Partners In Care is a locally-owned and operated family business providing non-medical in-home care in ten Northern California counties.

 
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Mothers Inspiring Others

 
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Want some true stories about aging with an attitude? Thinking about Mother’s Day and moms who embrace life beyond breakfast in bed, flowers, and candy from the kiddos, we found some amazing examples for evolving an outlook towards aging and late-life accomplishments.

Meet the moms:

Lucille Singleton – a mom who started running in her late sixties and ran her first marathon when she was 75. A widow, with children living in another state, Lucille is comfortable fending for herself and she’s unafraid of making changes. Her diabetes and frequent dialysis don’t get her down – she says she keeps her body busy “at all times” and hasn’t stopped.

Edith Connor – a mother of three, grandmother of seven, and great grandmother of six. At age 79, she held the Guinness Book of World Records title as the Oldest Female Competitive Bodybuilder. She hits the gym several times a week to stay competitive.

Harriette Thompson – a grandmother of 10, ran a marathon at age 91 and recorded the fastest time by a woman 90 or older. She ran the race with her 55-year old son at an average of 16:19 minutes per mile. It was slower than she would have wished but the recent radiation treatment on her legs to treat squamous cell carcinoma slowed her training. Six days before her marathon, she and her 90-year old husband ran a 5K together.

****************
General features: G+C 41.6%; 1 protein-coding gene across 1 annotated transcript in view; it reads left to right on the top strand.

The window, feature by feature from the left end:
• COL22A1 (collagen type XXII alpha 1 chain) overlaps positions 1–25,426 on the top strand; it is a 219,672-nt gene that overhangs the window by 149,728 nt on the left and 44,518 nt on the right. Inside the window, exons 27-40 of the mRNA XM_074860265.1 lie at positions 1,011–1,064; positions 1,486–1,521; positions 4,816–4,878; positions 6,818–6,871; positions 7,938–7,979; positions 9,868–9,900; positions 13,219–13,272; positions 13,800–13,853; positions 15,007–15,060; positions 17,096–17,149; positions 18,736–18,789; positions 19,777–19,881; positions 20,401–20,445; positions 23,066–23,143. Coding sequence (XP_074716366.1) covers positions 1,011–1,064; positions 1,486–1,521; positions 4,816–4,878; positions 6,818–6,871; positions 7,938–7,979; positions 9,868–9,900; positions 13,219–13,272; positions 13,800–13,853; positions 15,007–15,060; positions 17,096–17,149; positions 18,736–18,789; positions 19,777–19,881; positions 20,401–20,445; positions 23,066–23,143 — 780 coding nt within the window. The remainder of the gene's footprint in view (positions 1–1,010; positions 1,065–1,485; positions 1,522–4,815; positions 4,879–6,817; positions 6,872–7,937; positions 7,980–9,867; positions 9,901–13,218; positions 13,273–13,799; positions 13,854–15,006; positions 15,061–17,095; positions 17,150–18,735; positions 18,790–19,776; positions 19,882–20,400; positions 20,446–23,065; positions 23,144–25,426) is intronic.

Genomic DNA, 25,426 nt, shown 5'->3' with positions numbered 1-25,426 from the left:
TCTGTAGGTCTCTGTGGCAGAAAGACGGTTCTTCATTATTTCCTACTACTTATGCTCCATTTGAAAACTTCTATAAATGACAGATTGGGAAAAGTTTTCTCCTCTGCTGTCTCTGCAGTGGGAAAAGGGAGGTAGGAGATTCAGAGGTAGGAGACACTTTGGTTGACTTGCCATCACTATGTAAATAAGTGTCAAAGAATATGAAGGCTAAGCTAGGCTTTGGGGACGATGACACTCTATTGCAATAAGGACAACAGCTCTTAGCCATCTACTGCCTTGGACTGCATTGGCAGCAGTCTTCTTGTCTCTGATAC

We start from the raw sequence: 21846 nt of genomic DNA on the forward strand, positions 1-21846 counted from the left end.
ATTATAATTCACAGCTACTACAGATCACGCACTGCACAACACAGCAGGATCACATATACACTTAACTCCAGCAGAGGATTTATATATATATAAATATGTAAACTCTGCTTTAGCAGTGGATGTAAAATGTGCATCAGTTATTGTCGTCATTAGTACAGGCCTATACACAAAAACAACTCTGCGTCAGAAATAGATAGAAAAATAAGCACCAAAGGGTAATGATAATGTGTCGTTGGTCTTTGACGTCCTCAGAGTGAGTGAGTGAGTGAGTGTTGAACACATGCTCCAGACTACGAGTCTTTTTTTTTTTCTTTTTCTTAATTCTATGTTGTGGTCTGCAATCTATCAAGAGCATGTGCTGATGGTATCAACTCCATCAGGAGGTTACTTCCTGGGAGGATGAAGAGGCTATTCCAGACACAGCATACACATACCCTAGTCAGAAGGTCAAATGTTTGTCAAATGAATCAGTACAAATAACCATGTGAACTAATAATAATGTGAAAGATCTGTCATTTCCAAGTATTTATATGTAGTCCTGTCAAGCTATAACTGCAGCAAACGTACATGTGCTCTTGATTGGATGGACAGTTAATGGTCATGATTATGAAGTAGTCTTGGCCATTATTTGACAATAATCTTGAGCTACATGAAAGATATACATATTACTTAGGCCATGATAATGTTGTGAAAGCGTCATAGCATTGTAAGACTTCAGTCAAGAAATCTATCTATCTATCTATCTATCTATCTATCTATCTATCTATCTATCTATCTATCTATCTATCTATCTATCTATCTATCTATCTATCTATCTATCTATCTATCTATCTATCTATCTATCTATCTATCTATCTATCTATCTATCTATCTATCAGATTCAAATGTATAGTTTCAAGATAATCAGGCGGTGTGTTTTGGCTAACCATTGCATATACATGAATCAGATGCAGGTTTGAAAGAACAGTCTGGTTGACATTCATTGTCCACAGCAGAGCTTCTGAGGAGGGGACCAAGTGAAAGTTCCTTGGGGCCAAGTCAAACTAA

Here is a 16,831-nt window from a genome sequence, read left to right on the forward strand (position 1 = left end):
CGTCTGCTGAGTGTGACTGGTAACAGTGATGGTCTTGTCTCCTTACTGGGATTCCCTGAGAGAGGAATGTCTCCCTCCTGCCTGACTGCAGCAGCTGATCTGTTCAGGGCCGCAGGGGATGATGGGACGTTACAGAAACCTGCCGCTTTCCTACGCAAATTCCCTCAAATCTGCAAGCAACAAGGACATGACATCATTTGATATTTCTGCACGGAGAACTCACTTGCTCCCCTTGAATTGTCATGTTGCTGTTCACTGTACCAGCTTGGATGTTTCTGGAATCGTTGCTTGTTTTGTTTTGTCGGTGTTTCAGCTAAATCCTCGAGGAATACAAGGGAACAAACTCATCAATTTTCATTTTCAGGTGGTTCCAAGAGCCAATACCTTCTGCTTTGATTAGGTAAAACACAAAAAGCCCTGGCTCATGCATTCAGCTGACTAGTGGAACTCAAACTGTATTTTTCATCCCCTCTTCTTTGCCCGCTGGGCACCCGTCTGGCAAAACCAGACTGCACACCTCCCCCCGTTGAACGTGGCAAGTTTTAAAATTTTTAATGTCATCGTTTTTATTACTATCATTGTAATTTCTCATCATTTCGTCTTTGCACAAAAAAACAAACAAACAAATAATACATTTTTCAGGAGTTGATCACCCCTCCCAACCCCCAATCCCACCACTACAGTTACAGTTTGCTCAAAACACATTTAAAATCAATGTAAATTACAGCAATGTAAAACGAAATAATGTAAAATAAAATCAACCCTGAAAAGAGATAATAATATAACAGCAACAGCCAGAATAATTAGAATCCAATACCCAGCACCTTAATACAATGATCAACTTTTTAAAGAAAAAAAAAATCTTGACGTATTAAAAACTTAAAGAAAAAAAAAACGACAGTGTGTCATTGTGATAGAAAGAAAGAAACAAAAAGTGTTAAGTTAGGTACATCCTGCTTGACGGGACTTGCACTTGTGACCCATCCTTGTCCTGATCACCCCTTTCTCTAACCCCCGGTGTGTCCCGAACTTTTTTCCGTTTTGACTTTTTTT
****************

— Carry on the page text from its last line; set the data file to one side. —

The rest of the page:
Ernestine Shepherd – a grandmother holding the title as the world’s oldest female bodybuilder at age 75. She didn’t dedicate her entire life to fitness, and wants you to know, “you can start at any age.” At age 56, Ernestine went swimsuit shopping with her sister and while trying on suits and laughing at themselves, she realized it was time to get in better physical shape. She takes no medications and has no aches or pains. She trains mostly senior women five days a week, inspiring them to reach their physical potential.

Jackie Stallone – Sylvester’s mom, astrologer and psychic, lifts weights, pumps iron, and does cross-fit training. She wants to be a role model for movie stars at age 50 because they dread getting old and Hollywood fears age. According to her official website, she was the first woman to have a daily TV show on exercise and weight lifting in Washington, D.C. and later opened a gym for women-only.

These are wonderful examples of seeing life and aging as an adventure – whatever we want for ourselves without regard to the number of years we’ve been living or health challenges. A long-held dream or wish can be realized, as it is never too late when you believe it is possible. Find a mentor, coach, or role model, and get started on your dream path.

Partners In Care is a locally-owned and operated family providing non-medical in-home care in nine Northern California counties.